More Than Honey – The Movie
A new documentary coming out June 12th that looks to have some incredible visual appeal and open up discussion about the importance of bees to our food security and planetary health. I hope it gets more people talking about the incredible predicament we face with the decline of bee populations and the effects we will have to deal with.
I am looking forward to seeing this movie. Anyone else interested in seeing this film?
I'm the chair of the Colorado State Beekeepers Association Pesticide Committee. In that capacity, I have created a slide presentation called "What Honeybees Taught Me About Pesticides" … a couple of snips:
Neonicotinoid is one type of Systemic Poison. There are many. What gets "tested" is called the Active Ingredient (AI). Nothing else in the mixture must be tested. AI is tested in isolation, the effect of combined AIs, as is frequently found in bee hives, is almost completely unknown. Registrants, the company asking EPA for registration, are responsible for their own testing. EPA takes the results without question. Results are not peer reviewed or published. AI metabolizes over time breaking down into new chemical combinations that are environmentally dependent (temperature, humidity, etc.). There is a concept called half-life.
Half of the Active Ingredient is still left in:
Clothianidin 148 – 1,155 days
Imidacloprid 40 – 997 days
Thiamethoxam 25 – 100 days*
Dinoteferan 50 – 100 days
varies by soil density, higher density produces longer half-life.
* Clothianidin is a primary metabolite of thiamethoxam, that is, thiamethoxam metabolizes into clothianidin. Yet another layer of “gotcha”
There is much more … dons
Thank you for you service. My girls can't type so i'm thanking you for them.
If there is someone on here familiar with top bar hives, I would be interested in talking (or TMing, or emailing, or whatever).
Hello, I was sad to read of your loss. I am an 'accidental' top bar bee person. I don't call myself a beekeeper because they keep themselves, pretty much. They are feral and they adopted my new, empty top bar hive that I set out last spring. (2012). Since then, the only thing we've done is move the false back forward so they'd have less space to heat in winter, then move it back again in the spring to give them more room to grow. We've never fed or treated them with anything at all. So far, so good.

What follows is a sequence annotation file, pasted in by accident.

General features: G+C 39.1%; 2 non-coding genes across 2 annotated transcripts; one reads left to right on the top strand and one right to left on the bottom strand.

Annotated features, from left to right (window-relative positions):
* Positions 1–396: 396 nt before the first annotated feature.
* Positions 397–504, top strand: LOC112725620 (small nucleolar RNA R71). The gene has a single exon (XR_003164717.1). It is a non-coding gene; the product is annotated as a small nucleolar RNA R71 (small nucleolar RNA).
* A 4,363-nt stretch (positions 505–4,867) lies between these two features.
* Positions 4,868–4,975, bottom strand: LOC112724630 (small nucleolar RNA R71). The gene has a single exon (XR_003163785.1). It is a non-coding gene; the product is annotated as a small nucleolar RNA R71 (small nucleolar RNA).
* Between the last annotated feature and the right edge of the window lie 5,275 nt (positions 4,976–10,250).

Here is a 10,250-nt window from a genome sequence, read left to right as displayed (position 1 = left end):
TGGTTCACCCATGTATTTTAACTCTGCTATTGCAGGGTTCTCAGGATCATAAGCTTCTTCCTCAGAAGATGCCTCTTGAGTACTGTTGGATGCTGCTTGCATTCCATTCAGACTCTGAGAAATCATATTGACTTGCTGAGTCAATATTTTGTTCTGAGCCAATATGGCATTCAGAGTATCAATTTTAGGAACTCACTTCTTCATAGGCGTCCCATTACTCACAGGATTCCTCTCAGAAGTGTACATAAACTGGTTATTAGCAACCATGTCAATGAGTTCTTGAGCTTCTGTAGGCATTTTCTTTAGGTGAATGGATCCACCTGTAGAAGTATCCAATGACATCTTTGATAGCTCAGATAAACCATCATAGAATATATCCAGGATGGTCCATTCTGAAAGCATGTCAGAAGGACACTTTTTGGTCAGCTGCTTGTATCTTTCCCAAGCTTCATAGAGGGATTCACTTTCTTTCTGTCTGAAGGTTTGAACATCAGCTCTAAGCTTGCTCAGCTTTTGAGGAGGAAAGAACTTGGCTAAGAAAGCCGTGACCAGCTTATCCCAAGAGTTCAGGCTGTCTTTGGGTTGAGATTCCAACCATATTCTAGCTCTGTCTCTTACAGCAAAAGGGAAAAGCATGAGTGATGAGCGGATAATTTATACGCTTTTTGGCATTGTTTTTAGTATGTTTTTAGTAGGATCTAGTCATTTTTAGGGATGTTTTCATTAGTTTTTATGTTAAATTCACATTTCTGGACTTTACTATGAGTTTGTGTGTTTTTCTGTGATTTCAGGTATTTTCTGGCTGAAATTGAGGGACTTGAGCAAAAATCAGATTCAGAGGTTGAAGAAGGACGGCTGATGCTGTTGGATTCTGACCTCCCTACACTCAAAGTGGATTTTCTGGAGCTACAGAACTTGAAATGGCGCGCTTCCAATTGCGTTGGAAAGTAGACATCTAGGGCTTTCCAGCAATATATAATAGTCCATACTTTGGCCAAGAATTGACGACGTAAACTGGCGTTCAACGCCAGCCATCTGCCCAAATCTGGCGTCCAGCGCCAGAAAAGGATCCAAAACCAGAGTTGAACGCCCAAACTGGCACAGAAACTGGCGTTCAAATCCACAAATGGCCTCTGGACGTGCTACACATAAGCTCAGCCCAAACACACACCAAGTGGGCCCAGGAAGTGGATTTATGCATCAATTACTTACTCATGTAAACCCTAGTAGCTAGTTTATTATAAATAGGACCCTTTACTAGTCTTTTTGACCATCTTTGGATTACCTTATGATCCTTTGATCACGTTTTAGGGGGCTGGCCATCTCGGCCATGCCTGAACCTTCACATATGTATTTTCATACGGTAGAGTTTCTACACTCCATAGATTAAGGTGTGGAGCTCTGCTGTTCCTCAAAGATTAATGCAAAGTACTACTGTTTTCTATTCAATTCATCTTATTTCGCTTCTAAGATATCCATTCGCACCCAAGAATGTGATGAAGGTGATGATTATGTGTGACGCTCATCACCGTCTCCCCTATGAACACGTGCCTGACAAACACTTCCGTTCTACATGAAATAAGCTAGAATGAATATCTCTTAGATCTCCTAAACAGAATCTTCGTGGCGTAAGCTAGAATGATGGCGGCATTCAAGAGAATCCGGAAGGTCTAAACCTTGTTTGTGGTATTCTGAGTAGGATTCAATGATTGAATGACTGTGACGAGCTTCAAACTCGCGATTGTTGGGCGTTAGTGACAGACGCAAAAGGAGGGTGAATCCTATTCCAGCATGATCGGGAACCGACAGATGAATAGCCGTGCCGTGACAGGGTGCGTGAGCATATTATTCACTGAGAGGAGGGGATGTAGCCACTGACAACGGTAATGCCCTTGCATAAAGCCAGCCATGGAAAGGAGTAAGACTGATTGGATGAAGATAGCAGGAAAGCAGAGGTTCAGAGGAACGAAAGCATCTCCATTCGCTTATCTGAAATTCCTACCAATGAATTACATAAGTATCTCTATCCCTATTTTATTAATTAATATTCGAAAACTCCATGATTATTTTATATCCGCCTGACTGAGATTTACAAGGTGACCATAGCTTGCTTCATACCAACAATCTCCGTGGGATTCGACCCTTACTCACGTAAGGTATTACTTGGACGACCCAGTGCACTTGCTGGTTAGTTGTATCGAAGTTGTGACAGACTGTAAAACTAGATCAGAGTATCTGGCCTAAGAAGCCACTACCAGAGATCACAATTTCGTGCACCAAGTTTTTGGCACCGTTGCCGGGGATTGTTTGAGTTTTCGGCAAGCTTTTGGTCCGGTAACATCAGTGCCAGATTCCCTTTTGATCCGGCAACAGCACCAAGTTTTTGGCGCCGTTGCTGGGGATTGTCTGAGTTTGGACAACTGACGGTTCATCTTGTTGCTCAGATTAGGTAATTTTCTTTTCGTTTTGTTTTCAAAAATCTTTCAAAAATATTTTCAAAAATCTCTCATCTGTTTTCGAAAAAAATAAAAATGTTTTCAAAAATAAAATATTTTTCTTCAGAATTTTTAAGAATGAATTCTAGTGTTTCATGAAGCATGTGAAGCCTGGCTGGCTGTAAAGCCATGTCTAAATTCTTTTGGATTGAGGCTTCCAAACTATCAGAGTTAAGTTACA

I think keeping with Langstroth hives is 'messing with' the bees too much. Bees in the wild don't need all that human interference. The only reason to use langstroth hives is if you are looking to make a profit from honey. If you just want to keep bees for the sake of the bees and for pollination, top bar is the way to go.
Keep in mind that the european honeybee, which is what we use in beekeeping generally, is not native to the U.S. There is a wide range of pollinators here who get things done quite nicely with no honeybees at all. In my squash, I see all kinds of mason bees, little flies, and wasp looking critters, but rarely an actual honeybee.
If we don't kill off the native bees, we'll still have pollination without the european honeybee. But maybe not for the non-native crops that we grow now days.
For example, bees can have a one-track mind. Mine were going to a food source north of me in the woods this spring. My fruit trees were blooming, and they ignored them and kept going to whatever they had found in the woods, because the source in the woods bloomed first. They had in their little memories to keep going there until that source was exhausted. My fruit did get pollinated by other insects, but then we had a late frost and lost all the flowers. That was a dissappointment.
My garden still gets pollinated even though my bees mostly ignore it in preference of wild sources of forage.
I have seen this documentary movie in one of the social media marketing agencies